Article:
B is for Brewing

There’s no getting away from it, beer is expensive.  And with minimum pricing for alcohol being set, it’s only going to get more so.

Therefore, I would encourage anyone and everyone to brew their own.

I’ve been doing this since I was a student.  It’s the sort of thing students do, isn’t it.  Especially those who study microbiology and share a flat with a medical student.  It’s almost unavoidable.

What do you need?

A 5-gallon bucket with a lid is a good start.  40 Magners bottles.  A brew kit.  Water.  Sugar.  A long spoon.  Syphoning pipes (couple of meters).  Crown caps and a capper to go with them.  If you’re lucky enough to have a local brew shop, they’ll do you a starter set for a very reasonable price.  Everything needs sterilising.  You can go with Chempro from the brew shop or, if that’s not an option, Milton sterilising tablets work just as well.  With 5 kids, we naturally had a stock of these so that’s what I’ve been using for the last few years.  If you don’t have a local brew shop, there are plenty online (and on eBay, naturally).  Be warned, though, postage on the kits can be pricey as they weigh a bit – rather than putting blind faith in the online ordering system, pick up the phone and order in person.  You’ll then have someone you can ask for advice.

How long does it take?

Couple of months, start to finish, and you’ll have a very drinkable beer at the end of it (or cider, or lager, whatever you’ve brewed).  I set a St Peter’s Ruby Red kit off on Sunday morning, took about half an hour to get it up and running and that’s including the 15 minutes sterilising time everything needed.  I’ll be bottling it this Sunday, about another half hour’s work.  Then it sits in the bottles for a month or so.  You can drink it sooner, it just won’t taste as nice.  The longer it stays in the bottles, the better it gets.

What’s so good about it?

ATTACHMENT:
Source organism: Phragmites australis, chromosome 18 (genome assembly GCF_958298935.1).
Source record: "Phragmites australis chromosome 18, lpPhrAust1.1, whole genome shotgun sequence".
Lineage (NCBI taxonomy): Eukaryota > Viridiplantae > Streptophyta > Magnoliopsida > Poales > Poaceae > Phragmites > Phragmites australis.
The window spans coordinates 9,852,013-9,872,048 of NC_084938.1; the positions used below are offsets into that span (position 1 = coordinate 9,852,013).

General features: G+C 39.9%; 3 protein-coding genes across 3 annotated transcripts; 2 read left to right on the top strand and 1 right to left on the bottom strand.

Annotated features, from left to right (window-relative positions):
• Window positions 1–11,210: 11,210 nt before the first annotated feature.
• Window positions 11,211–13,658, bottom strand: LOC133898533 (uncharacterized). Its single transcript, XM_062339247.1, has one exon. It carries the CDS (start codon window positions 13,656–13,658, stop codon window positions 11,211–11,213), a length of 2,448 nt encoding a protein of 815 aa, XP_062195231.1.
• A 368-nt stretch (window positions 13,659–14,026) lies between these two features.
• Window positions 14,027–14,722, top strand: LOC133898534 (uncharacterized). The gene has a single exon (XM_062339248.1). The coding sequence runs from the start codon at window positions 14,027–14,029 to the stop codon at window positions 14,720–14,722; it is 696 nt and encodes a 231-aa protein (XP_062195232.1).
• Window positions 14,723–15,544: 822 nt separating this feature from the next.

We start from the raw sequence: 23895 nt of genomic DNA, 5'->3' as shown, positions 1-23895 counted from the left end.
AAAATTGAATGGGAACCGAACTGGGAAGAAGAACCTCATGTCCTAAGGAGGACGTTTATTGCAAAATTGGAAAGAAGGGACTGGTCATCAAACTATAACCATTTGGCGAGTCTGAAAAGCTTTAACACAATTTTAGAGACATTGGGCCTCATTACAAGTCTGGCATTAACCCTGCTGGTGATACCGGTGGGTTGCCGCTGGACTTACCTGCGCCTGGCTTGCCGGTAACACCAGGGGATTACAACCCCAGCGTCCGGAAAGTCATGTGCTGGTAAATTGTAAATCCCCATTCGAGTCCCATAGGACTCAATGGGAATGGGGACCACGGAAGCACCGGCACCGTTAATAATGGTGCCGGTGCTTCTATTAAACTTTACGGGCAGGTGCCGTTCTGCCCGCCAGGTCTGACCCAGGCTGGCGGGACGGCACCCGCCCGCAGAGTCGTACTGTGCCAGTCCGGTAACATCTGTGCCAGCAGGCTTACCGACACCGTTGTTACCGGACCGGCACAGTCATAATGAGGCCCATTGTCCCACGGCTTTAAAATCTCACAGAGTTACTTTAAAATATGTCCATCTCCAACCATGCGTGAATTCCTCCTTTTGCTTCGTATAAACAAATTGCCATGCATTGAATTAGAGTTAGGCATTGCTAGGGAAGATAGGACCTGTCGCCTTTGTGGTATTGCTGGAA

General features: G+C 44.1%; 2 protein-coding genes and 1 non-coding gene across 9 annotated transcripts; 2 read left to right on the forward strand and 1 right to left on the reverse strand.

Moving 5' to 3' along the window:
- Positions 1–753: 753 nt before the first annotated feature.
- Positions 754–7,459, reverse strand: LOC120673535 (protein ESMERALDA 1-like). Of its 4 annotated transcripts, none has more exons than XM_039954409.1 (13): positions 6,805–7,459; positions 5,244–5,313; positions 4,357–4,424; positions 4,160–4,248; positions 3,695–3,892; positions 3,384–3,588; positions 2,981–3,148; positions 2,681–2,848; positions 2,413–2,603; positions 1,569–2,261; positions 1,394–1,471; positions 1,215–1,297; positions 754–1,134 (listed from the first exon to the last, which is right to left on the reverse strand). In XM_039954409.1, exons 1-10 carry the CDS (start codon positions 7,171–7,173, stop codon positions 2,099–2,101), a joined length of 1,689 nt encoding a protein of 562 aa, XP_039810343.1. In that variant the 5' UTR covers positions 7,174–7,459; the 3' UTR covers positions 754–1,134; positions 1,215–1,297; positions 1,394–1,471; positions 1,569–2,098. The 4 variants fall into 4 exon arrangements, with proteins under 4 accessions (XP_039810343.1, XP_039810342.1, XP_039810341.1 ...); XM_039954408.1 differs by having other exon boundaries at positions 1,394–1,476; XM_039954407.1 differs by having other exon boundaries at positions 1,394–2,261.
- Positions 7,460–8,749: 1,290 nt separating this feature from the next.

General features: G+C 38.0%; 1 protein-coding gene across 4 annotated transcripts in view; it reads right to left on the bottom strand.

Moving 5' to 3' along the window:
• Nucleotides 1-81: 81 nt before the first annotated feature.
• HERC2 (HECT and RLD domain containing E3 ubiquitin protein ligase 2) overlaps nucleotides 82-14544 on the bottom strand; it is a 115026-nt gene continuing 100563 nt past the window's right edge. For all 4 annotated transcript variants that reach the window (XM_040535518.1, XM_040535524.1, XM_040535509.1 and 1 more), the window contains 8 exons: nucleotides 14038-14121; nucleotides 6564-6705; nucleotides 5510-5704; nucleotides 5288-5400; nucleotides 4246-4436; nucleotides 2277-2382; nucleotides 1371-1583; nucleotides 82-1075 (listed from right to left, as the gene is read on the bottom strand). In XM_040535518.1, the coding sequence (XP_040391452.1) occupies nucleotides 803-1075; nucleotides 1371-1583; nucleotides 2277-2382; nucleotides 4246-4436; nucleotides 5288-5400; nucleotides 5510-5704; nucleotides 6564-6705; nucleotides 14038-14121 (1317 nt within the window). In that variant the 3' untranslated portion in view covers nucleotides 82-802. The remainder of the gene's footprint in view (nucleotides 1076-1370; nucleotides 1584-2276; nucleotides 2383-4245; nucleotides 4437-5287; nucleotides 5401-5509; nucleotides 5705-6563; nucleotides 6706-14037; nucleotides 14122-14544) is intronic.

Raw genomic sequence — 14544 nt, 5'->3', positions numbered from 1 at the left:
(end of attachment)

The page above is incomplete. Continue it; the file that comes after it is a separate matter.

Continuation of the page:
First off, the price.  The St Peter’s kit came in at under £20.  All the barrels, bottles, pipes, spoons, etc. have been used time and again over the last 20 years, so you’ve only got to buy them once.  40 pints for £20 plus an hour or so’s work.  50p a pint.  Can’t be bad.

Secondly, the variation.  Your local pubs may only serve 3 beers – and here I use the word beer in it’s broadest possible sense as my locals have a Yellow Tin, a Red Tin and Stella.  Needless to say, I don’t drink in them – so you can have a wheatbeer in the fridge whenever, a few pints of Nelson’s Revenge sat in the cupboard.

Thirdly, the experimentation.  Ah, this is where it gets really fun.  Once you’ve done a couple of kits you can start adding things.  Herbs and spices at the bottling stage.  A few ounces of dried elderflowers (available from your friendly local brew shop) added to the bucket right at the start of proceedings add a wonderful floral touch to the beer – I was that close to the Badger Brewery’s Golden Champion with that IPA.  And then there’s something even more wonderful about which I shall blog once I get to G in this list – Gingermead.

Leave a Reply

Your email address will not be published. Required fields are marked *